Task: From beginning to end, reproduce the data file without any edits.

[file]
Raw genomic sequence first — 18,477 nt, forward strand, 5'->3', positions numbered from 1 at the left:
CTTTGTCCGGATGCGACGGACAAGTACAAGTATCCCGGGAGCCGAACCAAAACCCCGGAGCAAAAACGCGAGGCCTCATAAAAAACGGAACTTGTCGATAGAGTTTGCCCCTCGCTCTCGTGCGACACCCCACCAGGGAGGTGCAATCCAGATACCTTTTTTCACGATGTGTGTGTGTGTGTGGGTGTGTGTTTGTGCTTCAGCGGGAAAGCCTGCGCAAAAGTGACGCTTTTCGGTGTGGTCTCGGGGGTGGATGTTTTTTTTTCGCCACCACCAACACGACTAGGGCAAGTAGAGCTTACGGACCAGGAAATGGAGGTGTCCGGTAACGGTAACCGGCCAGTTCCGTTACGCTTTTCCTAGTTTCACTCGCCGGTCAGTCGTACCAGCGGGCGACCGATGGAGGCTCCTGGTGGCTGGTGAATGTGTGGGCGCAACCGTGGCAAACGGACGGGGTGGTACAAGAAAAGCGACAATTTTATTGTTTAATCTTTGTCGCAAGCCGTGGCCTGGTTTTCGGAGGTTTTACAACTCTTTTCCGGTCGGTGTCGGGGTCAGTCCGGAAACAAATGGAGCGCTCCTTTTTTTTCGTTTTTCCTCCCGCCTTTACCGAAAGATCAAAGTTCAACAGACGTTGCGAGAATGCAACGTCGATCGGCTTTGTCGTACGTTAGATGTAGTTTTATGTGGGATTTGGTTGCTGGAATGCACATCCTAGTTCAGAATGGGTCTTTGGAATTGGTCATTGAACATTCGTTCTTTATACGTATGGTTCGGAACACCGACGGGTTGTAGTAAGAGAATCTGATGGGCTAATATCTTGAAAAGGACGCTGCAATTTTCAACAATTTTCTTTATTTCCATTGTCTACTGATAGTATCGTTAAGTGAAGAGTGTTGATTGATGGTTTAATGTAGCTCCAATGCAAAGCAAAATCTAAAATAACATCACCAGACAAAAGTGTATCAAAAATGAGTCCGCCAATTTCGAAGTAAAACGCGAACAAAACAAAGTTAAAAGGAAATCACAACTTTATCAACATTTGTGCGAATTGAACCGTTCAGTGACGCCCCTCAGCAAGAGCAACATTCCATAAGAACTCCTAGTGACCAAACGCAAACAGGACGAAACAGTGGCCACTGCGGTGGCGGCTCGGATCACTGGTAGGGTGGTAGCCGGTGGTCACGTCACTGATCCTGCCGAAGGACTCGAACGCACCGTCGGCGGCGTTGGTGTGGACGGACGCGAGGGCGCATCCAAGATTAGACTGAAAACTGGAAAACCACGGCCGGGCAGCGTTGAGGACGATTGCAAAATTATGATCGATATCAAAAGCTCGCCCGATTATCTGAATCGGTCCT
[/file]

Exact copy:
Raw genomic sequence first — 18,477 nt, forward strand, 5'->3', positions numbered from 1 at the left:
CTTTGTCCGGATGCGACGGACAAGTACAAGTATCCCGGGAGCCGAACCAAAACCCCGGAGCAAAAACGCGAGGCCTCATAAAAAACGGAACTTGTCGATAGAGTTTGCCCCTCGCTCTCGTGCGACACCCCACCAGGGAGGTGCAATCCAGATACCTTTTTTCACGATGTGTGTGTGTGTGTGGGTGTGTGTTTGTGCTTCAGCGGGAAAGCCTGCGCAAAAGTGACGCTTTTCGGTGTGGTCTCGGGGGTGGATGTTTTTTTTTCGCCACCACCAACACGACTAGGGCAAGTAGAGCTTACGGACCAGGAAATGGAGGTGTCCGGTAACGGTAACCGGCCAGTTCCGTTACGCTTTTCCTAGTTTCACTCGCCGGTCAGTCGTACCAGCGGGCGACCGATGGAGGCTCCTGGTGGCTGGTGAATGTGTGGGCGCAACCGTGGCAAACGGACGGGGTGGTACAAGAAAAGCGACAATTTTATTGTTTAATCTTTGTCGCAAGCCGTGGCCTGGTTTTCGGAGGTTTTACAACTCTTTTCCGGTCGGTGTCGGGGTCAGTCCGGAAACAAATGGAGCGCTCCTTTTTTTTCGTTTTTCCTCCCGCCTTTACCGAAAGATCAAAGTTCAACAGACGTTGCGAGAATGCAACGTCGATCGGCTTTGTCGTACGTTAGATGTAGTTTTATGTGGGATTTGGTTGCTGGAATGCACATCCTAGTTCAGAATGGGTCTTTGGAATTGGTCATTGAACATTCGTTCTTTATACGTATGGTTCGGAACACCGACGGGTTGTAGTAAGAGAATCTGATGGGCTAATATCTTGAAAAGGACGCTGCAATTTTCAACAATTTTCTTTATTTCCATTGTCTACTGATAGTATCGTTAAGTGAAGAGTGTTGATTGATGGTTTAATGTAGCTCCAATGCAAAGCAAAATCTAAAATAACATCACCAGACAAAAGTGTATCAAAAATGAGTCCGCCAATTTCGAAGTAAAACGCGAACAAAACAAAGTTAAAAGGAAATCACAACTTTATCAACATTTGTGCGAATTGAACCGTTCAGTGACGCCCCTCAGCAAGAGCAACATTCCATAAGAACTCCTAGTGACCAAACGCAAACAGGACGAAACAGTGGCCACTGCGGTGGCGGCTCGGATCACTGGTAGGGTGGTAGCCGGTGGTCACGTCACTGATCCTGCCGAAGGACTCGAACGCACCGTCGGCGGCGTTGGTGTGGACGGACGCGAGGGCGCATCCAAGATTAGACTGAAAACTGGAAAACCACGGCCGGGCAGCGTTGAGGACGATTGCAAAATTATGATCGATATCAAAAGCTCGCCCGATTATCTGAATCGGTCCT